The Moose is my entry for Design Competition 2019. It is designed for configurability in mind. The base design starts with the layout of the battery and the motors to determine the land pattern of the robot. The base board uses a grid of 0.5 by 0.5 in holes designed for 4-40 screws on a piece of acrylic 7 in by 7 in. By using a grid pattern, it allows the components to be moved and secured in place.
Each layer can be added by using standoffs, and this provides additional room to mount additional components.


Grabbing Mechanism

The robot uses a rack and pinion to extend a block that has a piece of tape on the front. By extending the rack, the robot can grab a block, and by retracting the rack, the robot can release the block.


Moose utilizes both dead reckoning and vive location sensing to determine its location. While the vive is accurate, it is noisy to 0.1 in, and the projection of the vive location does not match the plane of the playing field. An attempt was made to use a linear and a quadratic fit, but both these methods failed to produce any usable data.

Therefore, in order to navigate, Moose uses dead reckoning to determine its location from its previous location. The dead reckoning is based on time which Moose is moving forwards or backwards. Orientation is based on the BNO055 sensor which is very reliable, therefore errors from dead reckoning only come from slipping or jerking of the robot. Errors also come when the robot moves in a skewed direction because the motors are not at the same speed. Over time, Moose’s actual location will deviate from the position displayed on the GUI.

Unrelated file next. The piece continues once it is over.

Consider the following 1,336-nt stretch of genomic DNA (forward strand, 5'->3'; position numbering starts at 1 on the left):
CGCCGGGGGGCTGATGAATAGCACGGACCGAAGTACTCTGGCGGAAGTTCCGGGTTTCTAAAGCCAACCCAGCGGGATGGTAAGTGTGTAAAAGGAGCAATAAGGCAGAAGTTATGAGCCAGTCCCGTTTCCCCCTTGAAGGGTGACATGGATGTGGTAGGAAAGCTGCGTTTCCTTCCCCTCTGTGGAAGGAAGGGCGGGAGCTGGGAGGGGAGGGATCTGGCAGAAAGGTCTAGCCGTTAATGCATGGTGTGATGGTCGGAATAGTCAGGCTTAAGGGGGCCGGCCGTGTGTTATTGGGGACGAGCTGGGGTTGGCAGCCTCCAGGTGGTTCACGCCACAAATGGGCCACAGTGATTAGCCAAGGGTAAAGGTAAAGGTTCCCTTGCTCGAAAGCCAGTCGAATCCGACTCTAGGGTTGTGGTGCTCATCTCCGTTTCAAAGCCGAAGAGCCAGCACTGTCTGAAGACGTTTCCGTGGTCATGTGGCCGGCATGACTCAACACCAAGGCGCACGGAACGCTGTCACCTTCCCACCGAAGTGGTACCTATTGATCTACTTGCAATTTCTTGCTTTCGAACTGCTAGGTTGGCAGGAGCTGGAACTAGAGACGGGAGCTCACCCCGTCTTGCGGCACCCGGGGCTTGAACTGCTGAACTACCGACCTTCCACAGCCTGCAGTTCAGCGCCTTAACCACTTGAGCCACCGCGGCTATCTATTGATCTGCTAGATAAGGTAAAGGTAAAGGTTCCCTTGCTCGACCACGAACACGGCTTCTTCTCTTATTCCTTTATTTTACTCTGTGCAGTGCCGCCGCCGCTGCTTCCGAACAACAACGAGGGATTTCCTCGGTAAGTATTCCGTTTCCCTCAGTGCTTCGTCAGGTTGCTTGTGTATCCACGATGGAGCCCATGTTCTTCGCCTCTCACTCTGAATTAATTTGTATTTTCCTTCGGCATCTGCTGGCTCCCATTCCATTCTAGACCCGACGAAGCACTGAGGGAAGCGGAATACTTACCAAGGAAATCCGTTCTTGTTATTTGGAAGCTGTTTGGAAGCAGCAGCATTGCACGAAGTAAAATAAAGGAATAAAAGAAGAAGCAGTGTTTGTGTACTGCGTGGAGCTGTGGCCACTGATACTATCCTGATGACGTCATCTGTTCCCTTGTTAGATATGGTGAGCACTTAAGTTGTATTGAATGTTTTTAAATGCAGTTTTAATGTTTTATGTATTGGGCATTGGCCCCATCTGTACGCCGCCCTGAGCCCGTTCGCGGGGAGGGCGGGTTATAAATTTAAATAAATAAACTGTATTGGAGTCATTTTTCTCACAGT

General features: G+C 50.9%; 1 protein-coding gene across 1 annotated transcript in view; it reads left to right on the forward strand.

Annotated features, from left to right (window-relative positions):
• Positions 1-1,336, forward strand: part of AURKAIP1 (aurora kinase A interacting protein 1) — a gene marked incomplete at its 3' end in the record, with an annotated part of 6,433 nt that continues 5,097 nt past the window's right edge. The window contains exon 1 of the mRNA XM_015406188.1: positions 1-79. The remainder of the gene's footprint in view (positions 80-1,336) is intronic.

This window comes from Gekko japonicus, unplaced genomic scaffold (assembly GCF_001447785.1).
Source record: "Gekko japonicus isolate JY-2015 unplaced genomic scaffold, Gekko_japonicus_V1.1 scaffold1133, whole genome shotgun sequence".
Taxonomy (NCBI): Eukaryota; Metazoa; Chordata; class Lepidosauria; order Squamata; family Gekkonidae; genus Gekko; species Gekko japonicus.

In order to fix this, calibration points are set up at each junction of the playing field and they are represented as dots in a grid in the GUI. Moose’s position is represented as a blue dot on the GUI. This method of representation allows the relative direction of each point to Moose to be determined approximately. When Moose reaches a calibration point, the number which represents the calibration point can be pressed, and it will cause the x and y coordinates of Moose on the GUI to be set to that point. Although the projection of the vive sensor is not accurate, it is quite consistent, so we know that Moose is at the calibration point, even when the dead reckoning data appears otherwise.

Where MOOSE is on the playing field represented in the GUI above

This overcomes difficulties in using the vive sensor and dead reckoning for movement by leveraging the relative advantages that each offers, the former having consistent readings, and the latter providing good short range location sensing. This combined allows for a fairly reliable method of navigating blind.


The battery was not locked down, causing the robot to shake when it started and stopped because it was the heaviest part of the robot.

The extender should have been programmed to extend further out. This would have prevented the robot from going too close to the edge

A weight should not have been added to the front of the robot.